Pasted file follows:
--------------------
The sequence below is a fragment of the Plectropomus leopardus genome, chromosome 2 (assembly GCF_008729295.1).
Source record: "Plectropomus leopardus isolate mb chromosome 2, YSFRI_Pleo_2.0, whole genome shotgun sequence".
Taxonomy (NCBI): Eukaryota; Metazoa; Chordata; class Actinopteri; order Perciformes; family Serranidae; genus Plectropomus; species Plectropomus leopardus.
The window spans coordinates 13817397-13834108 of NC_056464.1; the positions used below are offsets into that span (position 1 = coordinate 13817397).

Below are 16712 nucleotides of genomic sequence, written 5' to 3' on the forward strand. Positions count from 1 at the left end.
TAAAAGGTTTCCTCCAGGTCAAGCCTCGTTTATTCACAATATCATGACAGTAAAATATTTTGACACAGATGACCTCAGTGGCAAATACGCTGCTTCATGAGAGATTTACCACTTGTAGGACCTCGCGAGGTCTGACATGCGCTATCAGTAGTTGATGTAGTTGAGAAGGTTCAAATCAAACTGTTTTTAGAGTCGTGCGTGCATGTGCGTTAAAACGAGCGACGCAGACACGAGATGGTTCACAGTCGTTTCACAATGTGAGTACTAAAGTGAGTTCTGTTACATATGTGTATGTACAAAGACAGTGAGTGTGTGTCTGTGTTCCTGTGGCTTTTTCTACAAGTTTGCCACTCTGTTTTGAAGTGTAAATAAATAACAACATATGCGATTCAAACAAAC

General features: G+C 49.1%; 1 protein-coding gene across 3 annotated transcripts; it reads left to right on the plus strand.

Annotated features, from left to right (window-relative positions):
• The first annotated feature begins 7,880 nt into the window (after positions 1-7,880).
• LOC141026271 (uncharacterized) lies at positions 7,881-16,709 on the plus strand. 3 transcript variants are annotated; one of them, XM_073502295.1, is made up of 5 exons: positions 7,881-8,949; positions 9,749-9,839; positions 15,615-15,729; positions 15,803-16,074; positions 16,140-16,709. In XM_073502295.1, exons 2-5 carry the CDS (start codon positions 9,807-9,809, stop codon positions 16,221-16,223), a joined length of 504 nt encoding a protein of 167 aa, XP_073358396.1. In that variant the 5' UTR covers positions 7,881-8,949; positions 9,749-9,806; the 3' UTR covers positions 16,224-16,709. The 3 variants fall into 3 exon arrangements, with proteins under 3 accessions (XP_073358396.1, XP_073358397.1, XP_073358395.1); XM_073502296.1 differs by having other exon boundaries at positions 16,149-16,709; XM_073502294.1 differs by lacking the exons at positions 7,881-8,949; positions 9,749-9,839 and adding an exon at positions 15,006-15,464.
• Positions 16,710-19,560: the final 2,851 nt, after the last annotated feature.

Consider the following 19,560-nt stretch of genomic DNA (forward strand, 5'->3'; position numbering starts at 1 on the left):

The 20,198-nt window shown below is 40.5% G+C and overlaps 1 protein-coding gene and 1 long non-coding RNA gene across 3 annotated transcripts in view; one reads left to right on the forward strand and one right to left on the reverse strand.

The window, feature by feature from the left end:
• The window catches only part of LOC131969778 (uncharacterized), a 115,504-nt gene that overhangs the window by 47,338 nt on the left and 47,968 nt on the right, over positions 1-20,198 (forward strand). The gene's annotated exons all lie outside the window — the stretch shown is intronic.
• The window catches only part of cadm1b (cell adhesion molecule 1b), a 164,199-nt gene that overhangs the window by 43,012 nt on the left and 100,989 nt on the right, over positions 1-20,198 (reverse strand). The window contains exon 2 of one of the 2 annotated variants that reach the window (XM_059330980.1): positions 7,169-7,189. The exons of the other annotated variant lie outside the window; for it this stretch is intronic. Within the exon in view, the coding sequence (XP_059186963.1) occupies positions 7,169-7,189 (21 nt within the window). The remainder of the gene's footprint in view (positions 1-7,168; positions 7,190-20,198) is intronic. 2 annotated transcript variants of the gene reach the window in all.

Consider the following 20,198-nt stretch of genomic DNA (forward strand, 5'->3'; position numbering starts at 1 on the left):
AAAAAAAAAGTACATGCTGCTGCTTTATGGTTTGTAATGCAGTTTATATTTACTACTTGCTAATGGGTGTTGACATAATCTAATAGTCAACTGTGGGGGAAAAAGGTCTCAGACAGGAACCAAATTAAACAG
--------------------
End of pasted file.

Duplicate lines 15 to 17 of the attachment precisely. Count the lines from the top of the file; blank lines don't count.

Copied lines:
• The window catches only part of LOC131969778 (uncharacterized), a 115,504-nt gene that overhangs the window by 47,338 nt on the left and 47,968 nt on the right, over positions 1-20,198 (forward strand). The gene's annotated exons all lie outside the window — the stretch shown is intronic.
• The window catches only part of cadm1b (cell adhesion molecule 1b), a 164,199-nt gene that overhangs the window by 43,012 nt on the left and 100,989 nt on the right, over positions 1-20,198 (reverse strand). The window contains exon 2 of one of the 2 annotated variants that reach the window (XM_059330980.1): positions 7,169-7,189. The exons of the other annotated variant lie outside the window; for it this stretch is intronic. Within the exon in view, the coding sequence (XP_059186963.1) occupies positions 7,169-7,189 (21 nt within the window). The remainder of the gene's footprint in view (positions 1-7,168; positions 7,190-20,198) is intronic. 2 annotated transcript variants of the gene reach the window in all.

Consider the following 20,198-nt stretch of genomic DNA (forward strand, 5'->3'; position numbering starts at 1 on the left):